It always happens the same way: Lizzie Velasquez comes across a hateful video or photo of herself late at night, and once she sees it, she is unable to go to bed.
The cruel comments make her angry. A light turns on inside of her, she says, and she’ll stay up until she says something. One of the motivational speaker’s most-recent late-night pleas racked up over 2 million views and broad online support.
Velasquez went viral on TikTok earlier in August after she found users on the app were sharing her photo as part of TikTok’s “New Teacher Challenge.” Adults on the app who participate pretend to FaceTime their child’s “new teacher.” The “teacher’s” picture usually is a mugshot or an image of someone making a silly face, but sometimes, those images are of Lizzie Velasquez or people with disabilities.
The child’s reaction is usually one of shock or fear. And when the parent laughs, the child learns it’s OK to laugh at others, too, Velasquez said.
“If you are an adult who has a young human in your life, please do not teach them that being scared of someone who doesn’t look like them is OK, please,” she said on TikTok. “This is a trend that needs to stop. Because we are humans. We have feelings.”
Some of the users who have shared her image have refused to take their videos down, she said. Velasquez is more concerned about the people who may not have her social influence or reach because they may not be able to get a message out there to help make it stop.
“I am one person that this has happened to, but there are so many others who this is continuing to happen to,” she told CNN. “I’m just going to keep doing whatever I can, whether it’s speaking out about it, or whether it’s posting my own videos trying to get these mini-lessons in, and hope that they help.”
Cyberbullying Has Followed Her Most of Her Life
The harassment doesn’t affect Velasquez the same way it used to.
She was born with Marfanoid-progeroid-lipodystrophy syndrome, an extremely rare condition that keeps her from gaining weight (she’s weighed around 65 pounds (approx. 29 kg) for most of her adult life), affects her facial structure, and has rendered her blind in one eye.
She was bullied growing up in Austin, Texas. Then, when she was 17, a YouTube user made a video calling her the “world’s ugliest woman” and the bullying became global. Strangers online told her to take her own life and stay out of the public eye so she wouldn’t blind people with her appearance.
She was quick to defend herself then, she said. “I was trying to not let people online define me to the world,” she said. “That was sort of my sole purpose in my mind.”
At 31, and after years of speaking tours, four books, and several TV appearances, she’s softened her view. She mostly ignores trolls, and she encourages people who belittle her to exercise empathy online.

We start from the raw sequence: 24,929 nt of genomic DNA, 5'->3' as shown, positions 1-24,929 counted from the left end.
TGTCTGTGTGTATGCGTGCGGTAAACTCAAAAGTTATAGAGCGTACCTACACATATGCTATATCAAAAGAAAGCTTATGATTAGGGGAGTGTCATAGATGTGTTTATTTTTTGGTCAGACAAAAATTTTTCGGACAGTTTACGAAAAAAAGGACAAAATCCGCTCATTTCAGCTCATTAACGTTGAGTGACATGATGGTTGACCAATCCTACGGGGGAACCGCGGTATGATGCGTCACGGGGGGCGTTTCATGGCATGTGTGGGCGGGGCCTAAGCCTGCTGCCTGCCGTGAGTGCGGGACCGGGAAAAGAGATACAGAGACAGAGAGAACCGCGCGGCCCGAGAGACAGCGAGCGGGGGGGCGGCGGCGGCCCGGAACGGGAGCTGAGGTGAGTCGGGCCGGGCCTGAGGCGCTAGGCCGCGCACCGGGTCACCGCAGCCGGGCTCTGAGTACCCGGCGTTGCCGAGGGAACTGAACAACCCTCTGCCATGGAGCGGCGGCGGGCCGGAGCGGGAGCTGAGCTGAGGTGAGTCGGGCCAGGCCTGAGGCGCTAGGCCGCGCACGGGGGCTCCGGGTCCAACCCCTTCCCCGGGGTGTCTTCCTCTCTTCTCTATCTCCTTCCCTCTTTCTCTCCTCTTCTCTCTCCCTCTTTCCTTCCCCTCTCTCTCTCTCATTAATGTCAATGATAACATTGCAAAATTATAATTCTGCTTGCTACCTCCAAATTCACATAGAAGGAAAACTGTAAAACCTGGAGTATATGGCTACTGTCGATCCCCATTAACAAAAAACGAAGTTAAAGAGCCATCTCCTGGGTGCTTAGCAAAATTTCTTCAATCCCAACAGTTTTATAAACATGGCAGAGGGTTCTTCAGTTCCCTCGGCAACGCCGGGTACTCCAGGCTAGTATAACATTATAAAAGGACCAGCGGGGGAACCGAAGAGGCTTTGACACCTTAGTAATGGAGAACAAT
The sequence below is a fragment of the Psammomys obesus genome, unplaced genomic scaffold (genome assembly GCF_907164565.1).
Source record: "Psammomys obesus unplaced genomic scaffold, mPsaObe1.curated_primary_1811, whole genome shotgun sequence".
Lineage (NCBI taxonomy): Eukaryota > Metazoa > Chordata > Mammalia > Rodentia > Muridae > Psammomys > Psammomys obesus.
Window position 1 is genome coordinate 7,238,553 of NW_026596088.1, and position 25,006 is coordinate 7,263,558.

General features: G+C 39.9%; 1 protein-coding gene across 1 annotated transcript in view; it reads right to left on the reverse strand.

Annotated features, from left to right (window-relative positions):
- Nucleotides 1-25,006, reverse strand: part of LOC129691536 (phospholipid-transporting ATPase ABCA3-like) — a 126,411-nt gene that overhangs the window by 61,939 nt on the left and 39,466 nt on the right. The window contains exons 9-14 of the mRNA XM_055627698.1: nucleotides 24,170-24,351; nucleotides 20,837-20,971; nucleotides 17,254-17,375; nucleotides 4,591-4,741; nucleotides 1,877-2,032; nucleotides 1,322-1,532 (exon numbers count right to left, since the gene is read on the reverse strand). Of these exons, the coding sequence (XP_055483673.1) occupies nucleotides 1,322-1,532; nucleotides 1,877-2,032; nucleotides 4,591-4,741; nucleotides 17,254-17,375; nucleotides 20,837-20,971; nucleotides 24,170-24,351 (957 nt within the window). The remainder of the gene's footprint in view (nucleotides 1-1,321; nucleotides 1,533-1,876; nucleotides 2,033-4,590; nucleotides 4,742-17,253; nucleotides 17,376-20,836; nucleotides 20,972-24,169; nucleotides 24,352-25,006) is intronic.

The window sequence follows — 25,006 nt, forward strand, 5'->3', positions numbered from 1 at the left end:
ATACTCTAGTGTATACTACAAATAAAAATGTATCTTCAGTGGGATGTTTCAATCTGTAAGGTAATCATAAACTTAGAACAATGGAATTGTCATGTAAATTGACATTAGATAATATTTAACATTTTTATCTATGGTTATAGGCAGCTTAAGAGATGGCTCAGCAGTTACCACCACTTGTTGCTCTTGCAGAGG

Her feelings still get hurt. But standing up to online harassers now is more about defending people with disabilities or conditions, she said. Preliminary data on bullying and developmental disabilities has shown that children with disabilities are two to three times more likely to be bullied than students without disabilities, according to the National Bullying Prevention Center.
“There are so many people that want to be vulnerable,” she said. “The only way things are going to change is if an individual changes themselves, and the only way it’s going to happen is if adults now teach empathy and acceptance at home and understand what that looks like.”
Social Media Platforms and Protections for Disabled Creators
Velasquez is used to being targeted online. She’s also used to receiving little support from social media platforms.
After her harassment on YouTube, Velasquez said she offered to help the company with its comments section and how to keep things more civil. She’s offered the same services to TikTok but hasn’t heard back.
Velasquez had trouble reporting abusive content, too. She said she’s reported comments and videos that targeted her or disabled people and wasn’t removed from platforms. Additionally, she also added that often, her comments calling out online abusers are removed.
Velasquez agreed, though, that just as often as she’s overcome with trolls, she’s overwhelmed by the support from friends and strangers online.
Since Velasquez’s TikTok response went viral, she’s been tagged in videos from parents teaching their children about empathy and the cruelness of other people for their differences. It’s “incredibly encouraging,” she said.
Now she’s looking for a way to keep the anti-bullying momentum going.
It’s hard to live in public now—the pandemic canceled most of Velasquez’s bookings and speaking engagements for the year—so she’ll stay online, preaching empathy to parents and TikTok users.
She doesn’t expect bullying to be eradicated from social media. But if she can leave the internet—and now TikTok—a little bit kinder than how she found it, Velasquez thinks she will have done her job.
The CNN Wire contributed to this report